Tom Tait

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Tom Tait Photographs courtesy of the City of Anaheim

Anaheim Mayor Tom Tait

The "City of Kindness" Initiative that Brought His Holiness the Dalai Lama to Anaheim, California

Anaheim Mayor Tom Tait’s “City of Kindness” initiative was instrumental in His Holiness the Dalai Lama choosing the city of Anaheim to celebrate his 80th birthday in July 2015, as well as in bringing together thought leaders for the Global Compassion Summit in Orange County, California. With a juris doctorate degree and an MBA, Tom Tait has served 10 years on the Anaheim City Council and is in his second four-year term, which began in 2010, as the mayor of Orange County’s most populous city, while also serving as the CEO of an engineering and environmental services firm. He spearheaded Anaheim’s program to help the homeless and introduced “Drug Free Anaheim,” a program that encourages chronic drug users to ask for help at Anaheim police stations in exchange for a free ride to a rehabilitation center. He has also worked toward improving relations between the Anaheim police and residents. Tait is known for standing up for what he believes in, even when this means holding his ground against the city’s corporate giants. Tokyo Journal Executive Editor Anthony Al-Jamie talked to Mayor Tait about his trip to India to meet the Dalai Lama and Anaheim’s celebration for the spiritual leader’s 80th birthday.

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TJ: Can you tell us how you developed Anaheim’s theme of “City of Kindness?”
TAIT: I met this man, whose name is Dr. Jaievsky. He put these signs around town that said, “Make kindness contagious.” He told me he’s from Argentina and how his little daughter Natasha had died in a car accident. Natasha had written these beautiful things about kindness before she died. He said, “I’m a holistic doctor. You can either treat the symptoms or you can stimulate the body to heal itself holistically. I think the same applies to a city. I think that has something to do with kindness.” So after 10 years on the city council, I’m about to be termed out, and I thought, “Boy! I’ve been treating the symptoms.” A light bulb went off . I thought I was done, but this idea of kindness really just pulled at me. I saw a culture change and I know in business, because I run a business, that culture trumps all ... A CEO is the best person to change culture or develop it or heal it, and what you do is talk about it all the time. You drive it, and then people start to get it and you focus on them. I thought, “I’m going to run on a platform of kindness and freedom.” That’s how I got elected. We had to come up with some policies under this [platform], so we had “Hi Neighbor,” which was connecting people and building up social infrastructure ... It’s a community, and kindness is the glue or the mortar. It has to do with being safer — police protection, being prepared for emergencies ... People are just happier when they know they’re part of a community that cares for them. I went around to a lot of churches and mosques because they understood it already. Nonprofits get it very easily and, actually, everybody gets it, but it’s about taking those values outside the churches’walls. I met with superintendents and the school district, and people started doing things and making this “City of Kindness” known. The city school district did a “Million Acts of Kindness.” It changed the schools as far as bullying and those types of issues go — suspensions went way down.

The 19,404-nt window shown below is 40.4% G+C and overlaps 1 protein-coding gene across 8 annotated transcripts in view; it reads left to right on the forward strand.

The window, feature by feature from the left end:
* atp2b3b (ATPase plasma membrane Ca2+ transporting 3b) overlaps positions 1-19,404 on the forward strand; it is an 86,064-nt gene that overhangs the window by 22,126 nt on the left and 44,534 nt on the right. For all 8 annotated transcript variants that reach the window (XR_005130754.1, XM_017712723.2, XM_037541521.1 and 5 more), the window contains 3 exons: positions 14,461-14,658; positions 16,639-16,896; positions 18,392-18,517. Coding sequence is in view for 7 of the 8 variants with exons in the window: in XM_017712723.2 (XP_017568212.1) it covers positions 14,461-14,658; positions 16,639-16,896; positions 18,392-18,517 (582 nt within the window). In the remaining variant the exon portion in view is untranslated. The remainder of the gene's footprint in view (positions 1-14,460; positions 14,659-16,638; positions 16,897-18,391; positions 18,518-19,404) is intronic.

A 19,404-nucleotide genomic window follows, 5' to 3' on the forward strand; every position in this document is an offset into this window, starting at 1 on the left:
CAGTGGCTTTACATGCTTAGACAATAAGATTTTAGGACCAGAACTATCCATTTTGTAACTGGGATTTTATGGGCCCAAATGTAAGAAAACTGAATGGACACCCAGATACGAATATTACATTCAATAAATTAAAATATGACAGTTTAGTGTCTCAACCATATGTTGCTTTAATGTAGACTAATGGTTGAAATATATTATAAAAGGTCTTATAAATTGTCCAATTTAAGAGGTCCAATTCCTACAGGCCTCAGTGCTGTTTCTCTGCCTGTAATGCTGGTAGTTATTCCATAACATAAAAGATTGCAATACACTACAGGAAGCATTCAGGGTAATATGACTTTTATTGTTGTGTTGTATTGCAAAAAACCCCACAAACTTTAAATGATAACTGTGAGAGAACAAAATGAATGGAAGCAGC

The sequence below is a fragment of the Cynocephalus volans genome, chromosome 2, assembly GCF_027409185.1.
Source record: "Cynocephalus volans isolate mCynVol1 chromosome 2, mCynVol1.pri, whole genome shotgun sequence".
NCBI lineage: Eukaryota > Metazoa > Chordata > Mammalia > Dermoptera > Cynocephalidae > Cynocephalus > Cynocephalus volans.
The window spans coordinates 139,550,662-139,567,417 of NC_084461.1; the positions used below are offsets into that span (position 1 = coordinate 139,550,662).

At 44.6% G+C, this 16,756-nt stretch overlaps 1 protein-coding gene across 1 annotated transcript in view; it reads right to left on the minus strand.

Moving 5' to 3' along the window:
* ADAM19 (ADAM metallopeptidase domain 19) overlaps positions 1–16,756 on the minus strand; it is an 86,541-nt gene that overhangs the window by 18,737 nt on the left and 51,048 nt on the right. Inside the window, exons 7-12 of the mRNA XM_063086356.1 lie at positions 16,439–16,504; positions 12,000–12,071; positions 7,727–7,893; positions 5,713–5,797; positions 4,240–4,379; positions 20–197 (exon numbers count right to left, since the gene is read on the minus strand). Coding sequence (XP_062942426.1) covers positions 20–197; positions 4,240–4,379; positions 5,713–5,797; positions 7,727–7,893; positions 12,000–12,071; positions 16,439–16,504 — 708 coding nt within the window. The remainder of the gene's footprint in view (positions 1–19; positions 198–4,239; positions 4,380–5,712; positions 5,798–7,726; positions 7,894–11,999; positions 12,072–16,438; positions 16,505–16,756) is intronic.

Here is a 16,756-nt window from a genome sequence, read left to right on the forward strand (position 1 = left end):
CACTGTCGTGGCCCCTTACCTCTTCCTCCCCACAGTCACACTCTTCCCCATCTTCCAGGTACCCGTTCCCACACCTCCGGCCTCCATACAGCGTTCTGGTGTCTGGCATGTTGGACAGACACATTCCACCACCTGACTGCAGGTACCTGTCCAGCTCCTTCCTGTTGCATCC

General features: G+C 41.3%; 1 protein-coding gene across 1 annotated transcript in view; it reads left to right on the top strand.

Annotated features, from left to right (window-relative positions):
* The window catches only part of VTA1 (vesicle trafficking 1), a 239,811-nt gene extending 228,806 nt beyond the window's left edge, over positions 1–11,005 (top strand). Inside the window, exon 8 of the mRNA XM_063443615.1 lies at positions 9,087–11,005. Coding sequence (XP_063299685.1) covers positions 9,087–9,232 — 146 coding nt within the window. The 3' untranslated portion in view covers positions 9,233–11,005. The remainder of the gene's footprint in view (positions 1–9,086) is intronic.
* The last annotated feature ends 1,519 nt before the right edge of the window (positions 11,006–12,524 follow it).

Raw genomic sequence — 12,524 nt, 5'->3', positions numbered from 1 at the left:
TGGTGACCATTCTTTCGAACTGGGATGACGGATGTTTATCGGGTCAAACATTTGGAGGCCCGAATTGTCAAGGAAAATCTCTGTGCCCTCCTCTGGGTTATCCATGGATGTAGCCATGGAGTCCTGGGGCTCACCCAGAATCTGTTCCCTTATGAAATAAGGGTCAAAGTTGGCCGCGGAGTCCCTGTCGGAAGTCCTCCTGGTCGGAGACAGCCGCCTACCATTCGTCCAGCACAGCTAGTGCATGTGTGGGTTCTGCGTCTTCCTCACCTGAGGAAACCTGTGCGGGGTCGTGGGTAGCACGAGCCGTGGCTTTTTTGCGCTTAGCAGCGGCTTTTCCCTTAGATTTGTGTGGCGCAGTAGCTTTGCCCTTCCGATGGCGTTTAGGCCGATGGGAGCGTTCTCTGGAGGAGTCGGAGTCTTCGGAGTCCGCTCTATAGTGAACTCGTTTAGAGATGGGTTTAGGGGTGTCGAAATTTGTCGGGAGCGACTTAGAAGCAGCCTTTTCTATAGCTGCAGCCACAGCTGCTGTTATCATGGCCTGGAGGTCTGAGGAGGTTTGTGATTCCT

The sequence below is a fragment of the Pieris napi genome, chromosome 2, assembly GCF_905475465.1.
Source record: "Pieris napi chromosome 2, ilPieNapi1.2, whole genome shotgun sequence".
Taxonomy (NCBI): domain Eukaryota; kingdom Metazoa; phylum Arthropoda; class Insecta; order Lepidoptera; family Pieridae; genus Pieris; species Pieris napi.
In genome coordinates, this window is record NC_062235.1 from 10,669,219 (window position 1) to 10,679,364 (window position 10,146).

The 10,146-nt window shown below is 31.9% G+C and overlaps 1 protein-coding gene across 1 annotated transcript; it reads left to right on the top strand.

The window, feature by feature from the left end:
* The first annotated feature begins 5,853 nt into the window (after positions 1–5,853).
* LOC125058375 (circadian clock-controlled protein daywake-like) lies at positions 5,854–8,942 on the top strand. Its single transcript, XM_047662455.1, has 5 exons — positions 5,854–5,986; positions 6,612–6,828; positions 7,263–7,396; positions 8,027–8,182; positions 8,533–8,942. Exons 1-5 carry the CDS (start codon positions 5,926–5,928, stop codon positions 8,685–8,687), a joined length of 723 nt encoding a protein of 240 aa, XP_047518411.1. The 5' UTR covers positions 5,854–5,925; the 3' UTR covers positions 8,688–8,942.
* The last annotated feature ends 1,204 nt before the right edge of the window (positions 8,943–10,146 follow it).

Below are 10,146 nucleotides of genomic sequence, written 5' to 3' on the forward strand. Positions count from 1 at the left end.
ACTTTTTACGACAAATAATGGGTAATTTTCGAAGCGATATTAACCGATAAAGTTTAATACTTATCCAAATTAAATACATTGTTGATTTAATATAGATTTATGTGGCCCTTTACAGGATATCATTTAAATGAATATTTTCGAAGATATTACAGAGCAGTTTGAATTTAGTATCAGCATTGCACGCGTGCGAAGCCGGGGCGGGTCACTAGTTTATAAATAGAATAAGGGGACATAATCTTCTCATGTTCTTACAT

TJ: How did the City of Anaheim get chosen as the location to celebrate the 80th birthday of His Holiness the Dalai Lama?